Example Human Rights Essay: Human rights in international law

Example Human Rights Essay: Human rights in international law
This essay will discuss three assertions: (i) that international law was not intended to deal with rights of individuals; (ii) that international law is not equipped to deal with rights of individuals; (iii) that individual rights should be the concern of domestic legal systems only.
We will deal with eachof these in turn, with reference to international legal instruments andbodies. We will observe first of all how the rights of individuals, althoughfalling outside the province of international law as it was conceived in the1600s, began to seep into the framework of international legal rules over thecenturies, eventually coming to prominence during the 'human rights era' thatfollowed the end of the Second World War. We will consider secondly the variousmechanisms that have been put in place by the international community in orderto deal with the enforcement and observance of individual rights enshrined ininternational legal instruments. Lastly, we will critically assess the claimthat questions about individual rights should be the sole concern of domesticlegal systems.

Thescholars who laid the intellectual foundations of international law in theWestern world, like Hugo Grotius (1625) and John Locke (1690), all stressed intheir writings that legal systems, be they domestic or international, werefounded in natural law and commonly accepted standards of (Christian)morality. It may seem surprising, therefore, that for centuries the rights ofindividuals played no significant role in the framework of international law.International law, as the name suggests, was the body of legal rules governingthe relations between states - 'the law of nations'. Nation states, and notindividuals, were the 'subjects' of international law. The behaviour of astate towards individuals within its own territorial boundaries was governed byits domestic legal system. Any interference by one state in the internalaffairs of another, for whatever reason, was viewed as a violation of statesovereignty, and as a threat to stability in international relations.

Itdid not take long for international law to begin to concern itself with thewelfare of individual human beings. However, when this did start to occur itwas not because human compassion and religious morality had risen to the forein international relations; it was motivated rather by the reciprocal politicaland economic interests of states. An early concern of nation states was themanner in which their diplomats and other nationals were treated when residingand conducting their business in the territory of another state, as noted byLouis Henkin (1989):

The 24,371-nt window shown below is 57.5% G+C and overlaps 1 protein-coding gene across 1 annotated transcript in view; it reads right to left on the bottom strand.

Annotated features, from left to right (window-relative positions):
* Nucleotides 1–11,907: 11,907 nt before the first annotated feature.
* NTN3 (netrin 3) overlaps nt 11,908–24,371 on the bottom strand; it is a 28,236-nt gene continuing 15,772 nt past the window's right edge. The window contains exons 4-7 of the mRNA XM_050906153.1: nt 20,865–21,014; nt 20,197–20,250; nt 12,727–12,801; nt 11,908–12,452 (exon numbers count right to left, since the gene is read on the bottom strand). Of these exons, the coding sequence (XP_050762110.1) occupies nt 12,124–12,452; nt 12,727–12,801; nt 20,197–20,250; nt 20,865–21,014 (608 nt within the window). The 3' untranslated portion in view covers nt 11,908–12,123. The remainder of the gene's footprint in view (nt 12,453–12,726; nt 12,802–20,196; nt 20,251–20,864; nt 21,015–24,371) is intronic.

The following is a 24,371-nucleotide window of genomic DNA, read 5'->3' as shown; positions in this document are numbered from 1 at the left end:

Ofcourse, every State was legitimately concerned with what happened to itsdiplomats, to its diplomatic mission and to its property in the territory ofanother State. States were concerned, and developed norms to assure, thattheir nationals (and the property of their nationals) in the territory ofanother State be treated reasonably, 'fairly', and the system and the law earlyidentified an international standard of justice by which a State must abide inits treatment of foreign nationals.

Once such norms were agreed between two states, it was nolonger possible for either of them to assert that the treatment of individualswithin its borders was a matter exclusively to be dealt with by its domesticlegal system, a point that was stressed in an Advisory Opinion on NationalityDecrees Issued in Tunis and Morocco (1923) of the Permanent Court ofInternational Justice (the forerunner to the International Court of Justice).However, although the rights of individuals were thus 'internationalised' to alimited extent, the international agreements in question did not permit statesto take action against any state that was deemed to be violating the rights ofits own nationals. The position under international law in this respect beganto change with the developing doctrine of humanitarian intervention.

First expounded by Hugo Grotius (1625), the doctrine ofhumanitarian intervention allowed for limited exceptions to the rule thatstates were prohibited from interfering with the internal affairs of otherstates for the benefit of individuals within those other states. This could bedone to stop the maltreatment by a state of its own nationals 'when thatconduct was so brutal and large-scale as to shock the conscience of thecommunity of nations' (Stowell 1921). The doctrine has been much abusedthroughout history, and is often invoked as a pretext for the invasion oroccupation of weaker countries. However, it shows that states were becomingconcerned with the welfare of individuals even when this was not directlylinked to political and economic interests to be derived at the state level.

As we moved into the nineteenth century, a new wave ofconcern for human welfare sparked changes within the international system.European and American states abolished slavery and the slave trade, andinternational agreements were put in place to govern the conduct of war betweenstates in such a way as to minimise cruelty and brutality in internationalconflicts. The Hague Regulations (1899) sought to codify principles ofcustomary international law that had developed over time in relation to landwarfare, making provisions to outlaw certain weapons that had provedparticularly destructive to individuals on the battlefield and civilians, andto protect the welfare of prisoners of war.

Example Human Rights Essay: Human rights in international law 6.9 of 10 on the basis of 2071 Review.